Another stupid attack on Micah Caskey

carry back

Another mailer came from that same group attacking my rep, Micah Caskey.

Again, it relies entirely upon an assumption that voters are mentally feeble.

This time, the accusation is that Micah doesn’t support “2nd Amendment rights” because he didn’t vote for a “constitutional carry” bill.carry 1

I don’t know what Micah thinks about “constitutional carry” and don’t really care. The other Caskey, our resident 2nd Amendment guy Bryan, sees no need for such a provision in South Carolina, which is a “shall issue” state. In other words, if you can own a gun, no one can refuse to issue you a permit.

“Constitutional carry” is the kind of litmus test issue that shows how far gone alleged “conservatives” are today. Once, when real conservatives roamed the Earth, you’d get attacked if you didn’t support a balanced budget amendment. Now, you have to support the kind of hyper-pro gun legislation that is only important to the kind of people who like to freak out the citizenry by carrying a weapon down a city street simply to assert that “I got a right to!” (I know those aren’t exactly the same thing. I’m just thinking there’s probably a lot of overlap there.)

At least, with these people that’s the standard. To the extent that they can be said to have standards.

My favorite bit: “He may talk a big game, but…” You mean, like, when he mentions (which he seldom does) carrying a rifle into combat in Iraq as a United States Marine, stuff like that?

Another good part: “I don’t need the government’s permission to defend myself!” That’s right, you don’t. And you never have. Which underlines how unnecessary that bill was.

Anyway… I’m going to ignore that and take comfort from this straw poll that the Lexington County GOP did at their June meeting. Nathan Ballentine proudly tweeted it out because he got 72.9 percent.

Micah Caskey got 97.6 percent. Sounds like he might have earned the right to “talk a big game…”


27 thoughts on “Another stupid attack on Micah Caskey

  1. bud

    Brad, I think the reason you’re not getting much traffic on the posts critical of cheap political attack ads and the awfulness of Donald Trump is that folks have already formulated an opinion and don’t feel much point in weighing in. It’s a political weariness taking hold. Apparently Trump and most of the Republican party has made the conscious decision to just write off half, or more, of the population and just push through an agenda of nationalism and science denial with the fervent support of alternate facts die-hards. It is really a soul-sucking political environment in which to live.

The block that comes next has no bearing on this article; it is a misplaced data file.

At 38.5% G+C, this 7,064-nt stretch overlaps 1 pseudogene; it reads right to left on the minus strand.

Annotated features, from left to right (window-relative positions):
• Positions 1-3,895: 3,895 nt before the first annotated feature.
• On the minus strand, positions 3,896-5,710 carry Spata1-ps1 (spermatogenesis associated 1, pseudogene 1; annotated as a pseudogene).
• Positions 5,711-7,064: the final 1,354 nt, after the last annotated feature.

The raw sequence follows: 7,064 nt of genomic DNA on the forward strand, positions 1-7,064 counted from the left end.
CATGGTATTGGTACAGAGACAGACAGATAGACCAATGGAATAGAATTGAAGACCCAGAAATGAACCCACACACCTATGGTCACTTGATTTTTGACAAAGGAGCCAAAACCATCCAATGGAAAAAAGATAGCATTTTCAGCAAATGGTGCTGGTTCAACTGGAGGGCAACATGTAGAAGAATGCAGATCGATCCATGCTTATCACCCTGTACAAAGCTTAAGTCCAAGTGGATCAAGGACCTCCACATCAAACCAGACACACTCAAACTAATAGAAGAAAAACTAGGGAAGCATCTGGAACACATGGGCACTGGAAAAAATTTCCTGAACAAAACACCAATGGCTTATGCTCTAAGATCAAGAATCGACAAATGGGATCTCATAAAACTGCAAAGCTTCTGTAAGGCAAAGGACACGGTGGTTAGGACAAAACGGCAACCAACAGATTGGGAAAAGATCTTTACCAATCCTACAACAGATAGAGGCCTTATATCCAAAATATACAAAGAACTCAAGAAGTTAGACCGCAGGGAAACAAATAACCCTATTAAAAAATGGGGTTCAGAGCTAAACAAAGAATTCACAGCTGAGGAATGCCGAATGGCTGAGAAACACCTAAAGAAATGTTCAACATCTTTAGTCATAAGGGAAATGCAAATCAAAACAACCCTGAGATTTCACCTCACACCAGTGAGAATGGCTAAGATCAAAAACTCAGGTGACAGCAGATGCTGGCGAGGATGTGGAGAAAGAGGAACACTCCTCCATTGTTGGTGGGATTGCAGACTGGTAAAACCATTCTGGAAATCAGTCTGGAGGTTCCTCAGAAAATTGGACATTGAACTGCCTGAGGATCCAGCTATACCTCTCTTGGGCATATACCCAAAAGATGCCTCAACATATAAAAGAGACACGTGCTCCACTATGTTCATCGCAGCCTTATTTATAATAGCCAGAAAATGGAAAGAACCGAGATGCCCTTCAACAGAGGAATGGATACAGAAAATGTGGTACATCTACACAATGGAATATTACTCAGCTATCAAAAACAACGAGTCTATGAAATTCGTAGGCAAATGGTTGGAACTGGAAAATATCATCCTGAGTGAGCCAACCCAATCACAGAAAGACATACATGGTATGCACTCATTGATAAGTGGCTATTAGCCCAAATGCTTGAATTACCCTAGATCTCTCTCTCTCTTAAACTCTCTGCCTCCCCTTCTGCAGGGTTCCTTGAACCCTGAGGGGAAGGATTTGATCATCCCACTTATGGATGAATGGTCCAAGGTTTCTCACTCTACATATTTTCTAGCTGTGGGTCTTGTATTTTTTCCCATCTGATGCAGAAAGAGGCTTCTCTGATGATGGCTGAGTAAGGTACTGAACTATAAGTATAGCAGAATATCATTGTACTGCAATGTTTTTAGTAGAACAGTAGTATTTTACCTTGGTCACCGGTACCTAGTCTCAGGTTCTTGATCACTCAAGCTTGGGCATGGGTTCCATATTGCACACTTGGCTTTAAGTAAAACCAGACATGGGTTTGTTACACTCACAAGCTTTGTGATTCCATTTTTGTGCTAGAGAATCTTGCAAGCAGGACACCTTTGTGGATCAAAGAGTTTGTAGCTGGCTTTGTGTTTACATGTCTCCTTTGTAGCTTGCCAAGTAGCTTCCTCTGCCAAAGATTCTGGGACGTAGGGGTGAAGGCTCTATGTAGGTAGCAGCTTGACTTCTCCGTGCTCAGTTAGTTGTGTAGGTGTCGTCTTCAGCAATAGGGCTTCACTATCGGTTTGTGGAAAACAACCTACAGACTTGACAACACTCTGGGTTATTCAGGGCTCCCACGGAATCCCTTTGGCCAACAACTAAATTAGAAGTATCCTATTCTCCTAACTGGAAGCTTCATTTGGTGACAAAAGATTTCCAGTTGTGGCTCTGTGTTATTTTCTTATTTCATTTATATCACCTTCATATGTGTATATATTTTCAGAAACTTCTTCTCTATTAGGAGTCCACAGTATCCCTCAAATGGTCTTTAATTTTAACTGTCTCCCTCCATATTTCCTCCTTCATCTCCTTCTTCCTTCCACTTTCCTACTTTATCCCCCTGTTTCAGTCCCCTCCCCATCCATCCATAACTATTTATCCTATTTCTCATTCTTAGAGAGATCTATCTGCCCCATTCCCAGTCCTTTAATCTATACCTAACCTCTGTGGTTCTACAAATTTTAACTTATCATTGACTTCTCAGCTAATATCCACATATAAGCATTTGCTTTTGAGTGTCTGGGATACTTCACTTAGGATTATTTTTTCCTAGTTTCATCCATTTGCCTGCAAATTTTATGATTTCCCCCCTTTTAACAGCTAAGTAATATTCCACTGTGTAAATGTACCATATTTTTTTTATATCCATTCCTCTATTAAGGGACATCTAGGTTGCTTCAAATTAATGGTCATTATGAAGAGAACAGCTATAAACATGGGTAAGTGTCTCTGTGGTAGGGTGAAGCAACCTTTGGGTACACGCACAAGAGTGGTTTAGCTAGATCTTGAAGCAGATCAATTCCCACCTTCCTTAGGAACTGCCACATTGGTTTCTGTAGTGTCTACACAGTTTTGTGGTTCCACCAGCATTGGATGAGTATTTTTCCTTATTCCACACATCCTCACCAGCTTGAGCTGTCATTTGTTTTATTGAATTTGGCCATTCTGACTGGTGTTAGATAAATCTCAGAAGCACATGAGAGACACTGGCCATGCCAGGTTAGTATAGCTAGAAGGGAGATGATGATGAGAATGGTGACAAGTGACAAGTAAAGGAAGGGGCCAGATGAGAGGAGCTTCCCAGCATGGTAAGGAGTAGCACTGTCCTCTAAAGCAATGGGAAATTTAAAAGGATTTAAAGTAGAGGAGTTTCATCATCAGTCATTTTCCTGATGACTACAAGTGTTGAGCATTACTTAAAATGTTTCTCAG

The electoral strategy is vested in a combination of (1) Fox News propaganda (2) voter suppression (3) gerrymandering and (4) electoral college math. These are the four pillars of Trumpublican rule that allows Trump and his minions to dig in their heals and never work with anyone who is not a true kool aid drinking loyalist. The discouraging thing is that this could work for long enough to make their grip on power very difficult to shake if the economy continues to grow. In the meantime the scandals and cruelty will continue at both the state and national level.

    1. Mark Stewart

      The perspective from SC is very different than the direction the rest of the country is moving toward; which basically is just moving far away from Trump.

      SC may catch on. Eventually.

      1. Doug Ross

        I’d be interested to know which states that Trump won in 2016 you think would go for Hillary today? I don’t see it in the Pittsburgh area which was one of the leading indicators of why I thought Trump could win back then. Has he lost any states in the South? How about the Rust Belt? I’m not saying the number is zero but when you say “the rest of the country” I’m not sure it’s as great a shift as you would suggest. All I see is the voice of the opposition getting louder, more crass (sinking to Trump’s level), and still suffering from PTSD (Post Trump Success Disorder).

        1. Mark Stewart

          Please get off Hillary, Doug. We are looking forward, not back.

          You do understand, do you not, that Trump is just a grifter? Trump is (unintentionally) doing his best to destroy the GOP, and they seem mostly too willing to take the beating as they have bought the idea that they can gain from the con. It’s a moral and civic suicide.

          I was happy to be called a Rhino before when the GOP swung toward the Tea Party Conservative nonsense; I am even more comfortable with the term now that it means opposition to Trump’s chaos and self-immolation. I am not here to drag our country down, destroy her reputation as a beacon of freedom and liberty, nor promote divisiveness as a tool to boost intolerance. The vast majority of this nation is not on board with that, either, but too many remain paralyzed by Trump’s dazzle and the GOP’s pap.

          1. Doug Ross

            So when you said the rest of the country outside of SC was moving far away from Trump, who are you talking about? The rest of the country includes those people who voted for Trump in 2016, right? Where are you seeing the Trump voters who would vote for a Democrat today? I spend half my time in Pittsburgh and I don’t sense it. I spent a week in Alaska and didn’t hear any anti-Trump talk.